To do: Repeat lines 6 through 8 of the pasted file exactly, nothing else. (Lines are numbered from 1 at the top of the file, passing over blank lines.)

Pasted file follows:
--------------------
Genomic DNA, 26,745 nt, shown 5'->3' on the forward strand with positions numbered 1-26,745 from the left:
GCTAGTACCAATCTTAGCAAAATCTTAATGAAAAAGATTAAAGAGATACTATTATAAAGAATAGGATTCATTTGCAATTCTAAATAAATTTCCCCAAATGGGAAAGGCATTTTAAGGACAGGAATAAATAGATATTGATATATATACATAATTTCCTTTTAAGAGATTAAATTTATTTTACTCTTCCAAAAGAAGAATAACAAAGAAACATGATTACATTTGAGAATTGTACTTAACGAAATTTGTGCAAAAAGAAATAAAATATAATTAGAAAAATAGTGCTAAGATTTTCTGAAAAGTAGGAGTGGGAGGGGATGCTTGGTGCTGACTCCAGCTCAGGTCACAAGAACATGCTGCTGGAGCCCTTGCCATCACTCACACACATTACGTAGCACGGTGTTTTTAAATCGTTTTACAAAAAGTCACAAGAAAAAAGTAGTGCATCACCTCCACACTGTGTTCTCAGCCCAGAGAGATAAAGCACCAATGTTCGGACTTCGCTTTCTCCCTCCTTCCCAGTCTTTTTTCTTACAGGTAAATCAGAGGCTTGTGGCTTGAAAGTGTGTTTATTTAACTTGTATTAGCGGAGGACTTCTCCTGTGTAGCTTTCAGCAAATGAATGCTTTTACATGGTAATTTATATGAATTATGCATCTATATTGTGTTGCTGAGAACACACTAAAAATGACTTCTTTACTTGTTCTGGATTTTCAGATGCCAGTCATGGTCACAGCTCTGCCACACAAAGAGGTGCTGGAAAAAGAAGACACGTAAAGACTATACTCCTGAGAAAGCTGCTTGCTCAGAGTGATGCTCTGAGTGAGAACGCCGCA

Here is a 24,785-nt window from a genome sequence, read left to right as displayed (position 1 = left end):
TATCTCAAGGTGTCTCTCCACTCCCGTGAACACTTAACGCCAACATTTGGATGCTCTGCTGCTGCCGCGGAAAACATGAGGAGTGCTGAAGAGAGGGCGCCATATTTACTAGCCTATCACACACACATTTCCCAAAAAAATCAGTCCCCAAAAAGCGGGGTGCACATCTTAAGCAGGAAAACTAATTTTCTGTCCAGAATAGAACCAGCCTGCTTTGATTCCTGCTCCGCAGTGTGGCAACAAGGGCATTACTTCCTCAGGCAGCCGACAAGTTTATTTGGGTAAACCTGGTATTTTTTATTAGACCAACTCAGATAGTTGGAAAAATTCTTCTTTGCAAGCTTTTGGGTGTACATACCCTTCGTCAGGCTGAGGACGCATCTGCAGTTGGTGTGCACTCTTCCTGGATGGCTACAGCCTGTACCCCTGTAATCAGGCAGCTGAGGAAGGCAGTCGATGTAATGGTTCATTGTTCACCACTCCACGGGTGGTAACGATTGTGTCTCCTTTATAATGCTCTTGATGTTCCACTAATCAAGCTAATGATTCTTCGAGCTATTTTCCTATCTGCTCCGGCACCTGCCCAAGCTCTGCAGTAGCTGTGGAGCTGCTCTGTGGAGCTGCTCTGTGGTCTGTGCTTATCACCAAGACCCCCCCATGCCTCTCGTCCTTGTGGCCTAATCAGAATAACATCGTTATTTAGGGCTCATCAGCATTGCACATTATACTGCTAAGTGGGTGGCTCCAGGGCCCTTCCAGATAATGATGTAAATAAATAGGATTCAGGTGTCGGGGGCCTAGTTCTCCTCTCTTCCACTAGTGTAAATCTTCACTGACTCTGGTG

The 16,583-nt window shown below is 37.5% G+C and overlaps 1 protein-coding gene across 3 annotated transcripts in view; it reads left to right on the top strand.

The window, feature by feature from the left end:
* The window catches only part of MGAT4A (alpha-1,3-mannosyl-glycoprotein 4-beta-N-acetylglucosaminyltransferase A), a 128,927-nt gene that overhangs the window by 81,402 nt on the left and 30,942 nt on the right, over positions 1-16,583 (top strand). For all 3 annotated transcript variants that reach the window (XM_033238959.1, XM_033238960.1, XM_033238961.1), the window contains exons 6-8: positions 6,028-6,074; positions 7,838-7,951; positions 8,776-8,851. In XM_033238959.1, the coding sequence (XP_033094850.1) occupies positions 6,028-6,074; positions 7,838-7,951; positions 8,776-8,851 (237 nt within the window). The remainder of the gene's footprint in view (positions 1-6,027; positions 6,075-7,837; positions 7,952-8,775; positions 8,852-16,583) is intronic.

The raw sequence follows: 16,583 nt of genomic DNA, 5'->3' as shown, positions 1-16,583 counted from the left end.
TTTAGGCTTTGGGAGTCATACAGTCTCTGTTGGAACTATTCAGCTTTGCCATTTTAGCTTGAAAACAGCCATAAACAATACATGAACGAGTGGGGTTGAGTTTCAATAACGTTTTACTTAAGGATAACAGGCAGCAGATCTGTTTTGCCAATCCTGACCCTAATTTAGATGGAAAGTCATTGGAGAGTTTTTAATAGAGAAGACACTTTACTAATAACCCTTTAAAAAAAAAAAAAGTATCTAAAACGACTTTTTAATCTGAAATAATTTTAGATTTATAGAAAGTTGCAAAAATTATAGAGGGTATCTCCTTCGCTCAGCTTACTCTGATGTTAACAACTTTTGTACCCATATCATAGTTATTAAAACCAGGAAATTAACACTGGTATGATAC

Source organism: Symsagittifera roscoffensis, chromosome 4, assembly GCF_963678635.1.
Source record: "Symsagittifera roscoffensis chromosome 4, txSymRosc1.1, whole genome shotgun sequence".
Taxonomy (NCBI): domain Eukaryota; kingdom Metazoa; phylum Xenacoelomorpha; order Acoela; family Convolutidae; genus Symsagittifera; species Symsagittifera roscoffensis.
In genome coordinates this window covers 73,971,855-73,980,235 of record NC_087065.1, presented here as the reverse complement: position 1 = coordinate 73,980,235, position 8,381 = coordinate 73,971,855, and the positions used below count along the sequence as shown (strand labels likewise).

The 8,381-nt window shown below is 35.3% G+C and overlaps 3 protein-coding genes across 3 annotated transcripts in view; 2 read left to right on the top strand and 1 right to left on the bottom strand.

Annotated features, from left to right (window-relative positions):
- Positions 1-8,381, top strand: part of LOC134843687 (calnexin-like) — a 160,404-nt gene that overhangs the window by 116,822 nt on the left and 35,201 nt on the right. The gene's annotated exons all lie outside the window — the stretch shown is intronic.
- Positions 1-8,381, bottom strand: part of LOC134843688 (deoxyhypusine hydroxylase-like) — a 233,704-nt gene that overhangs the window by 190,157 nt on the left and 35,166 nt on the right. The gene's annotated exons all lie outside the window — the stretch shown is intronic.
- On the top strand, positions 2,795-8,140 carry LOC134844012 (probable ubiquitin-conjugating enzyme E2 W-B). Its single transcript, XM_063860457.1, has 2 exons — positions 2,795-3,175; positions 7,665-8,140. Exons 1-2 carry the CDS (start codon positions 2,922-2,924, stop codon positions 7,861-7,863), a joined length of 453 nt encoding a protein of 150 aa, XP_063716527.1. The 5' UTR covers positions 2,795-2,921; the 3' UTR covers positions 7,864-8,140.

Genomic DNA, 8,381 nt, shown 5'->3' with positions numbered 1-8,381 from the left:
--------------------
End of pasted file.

The window, feature by feature from the left end:
* The window catches only part of MGAT4A (alpha-1,3-mannosyl-glycoprotein 4-beta-N-acetylglucosaminyltransferase A), a 128,927-nt gene that overhangs the window by 81,402 nt on the left and 30,942 nt on the right, over positions 1-16,583 (top strand). For all 3 annotated transcript variants that reach the window (XM_033238959.1, XM_033238960.1, XM_033238961.1), the window contains exons 6-8: positions 6,028-6,074; positions 7,838-7,951; positions 8,776-8,851. In XM_033238959.1, the coding sequence (XP_033094850.1) occupies positions 6,028-6,074; positions 7,838-7,951; positions 8,776-8,851 (237 nt within the window). The remainder of the gene's footprint in view (positions 1-6,027; positions 6,075-7,837; positions 7,952-8,775; positions 8,852-16,583) is intronic.

The raw sequence follows: 16,583 nt of genomic DNA, 5'->3' as shown, positions 1-16,583 counted from the left end.